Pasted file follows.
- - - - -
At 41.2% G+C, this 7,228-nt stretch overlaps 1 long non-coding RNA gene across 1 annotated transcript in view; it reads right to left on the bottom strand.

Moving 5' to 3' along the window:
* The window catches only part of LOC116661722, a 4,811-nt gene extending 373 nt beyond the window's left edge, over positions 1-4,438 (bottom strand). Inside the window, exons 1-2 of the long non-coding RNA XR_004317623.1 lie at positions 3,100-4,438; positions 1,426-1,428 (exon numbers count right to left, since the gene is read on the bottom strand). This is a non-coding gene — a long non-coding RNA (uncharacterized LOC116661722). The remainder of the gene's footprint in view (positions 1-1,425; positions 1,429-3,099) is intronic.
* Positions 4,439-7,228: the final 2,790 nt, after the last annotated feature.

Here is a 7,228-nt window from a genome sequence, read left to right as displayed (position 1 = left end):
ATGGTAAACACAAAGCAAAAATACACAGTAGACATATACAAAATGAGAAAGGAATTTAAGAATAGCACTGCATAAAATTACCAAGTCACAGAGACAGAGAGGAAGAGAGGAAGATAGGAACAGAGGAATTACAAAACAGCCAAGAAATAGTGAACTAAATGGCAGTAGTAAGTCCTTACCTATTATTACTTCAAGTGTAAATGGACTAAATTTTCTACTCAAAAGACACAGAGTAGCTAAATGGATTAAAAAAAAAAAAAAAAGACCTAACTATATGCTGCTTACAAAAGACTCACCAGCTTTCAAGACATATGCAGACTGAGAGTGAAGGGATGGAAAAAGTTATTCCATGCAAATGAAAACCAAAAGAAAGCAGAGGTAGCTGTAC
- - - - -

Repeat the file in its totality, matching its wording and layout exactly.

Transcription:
At 41.2% G+C, this 7,228-nt stretch overlaps 1 long non-coding RNA gene across 1 annotated transcript in view; it reads right to left on the bottom strand.

Moving 5' to 3' along the window:
* The window catches only part of LOC116661722, a 4,811-nt gene extending 373 nt beyond the window's left edge, over positions 1-4,438 (bottom strand). Inside the window, exons 1-2 of the long non-coding RNA XR_004317623.1 lie at positions 3,100-4,438; positions 1,426-1,428 (exon numbers count right to left, since the gene is read on the bottom strand). This is a non-coding gene — a long non-coding RNA (uncharacterized LOC116661722). The remainder of the gene's footprint in view (positions 1-1,425; positions 1,429-3,099) is intronic.
* Positions 4,439-7,228: the final 2,790 nt, after the last annotated feature.

Here is a 7,228-nt window from a genome sequence, read left to right as displayed (position 1 = left end):
ATGGTAAACACAAAGCAAAAATACACAGTAGACATATACAAAATGAGAAAGGAATTTAAGAATAGCACTGCATAAAATTACCAAGTCACAGAGACAGAGAGGAAGAGAGGAAGATAGGAACAGAGGAATTACAAAACAGCCAAGAAATAGTGAACTAAATGGCAGTAGTAAGTCCTTACCTATTATTACTTCAAGTGTAAATGGACTAAATTTTCTACTCAAAAGACACAGAGTAGCTAAATGGATTAAAAAAAAAAAAAAAAGACCTAACTATATGCTGCTTACAAAAGACTCACCAGCTTTCAAGACATATGCAGACTGAGAGTGAAGGGATGGAAAAAGTTATTCCATGCAAATGAAAACCAAAAGAAAGCAGAGGTAGCTGTAC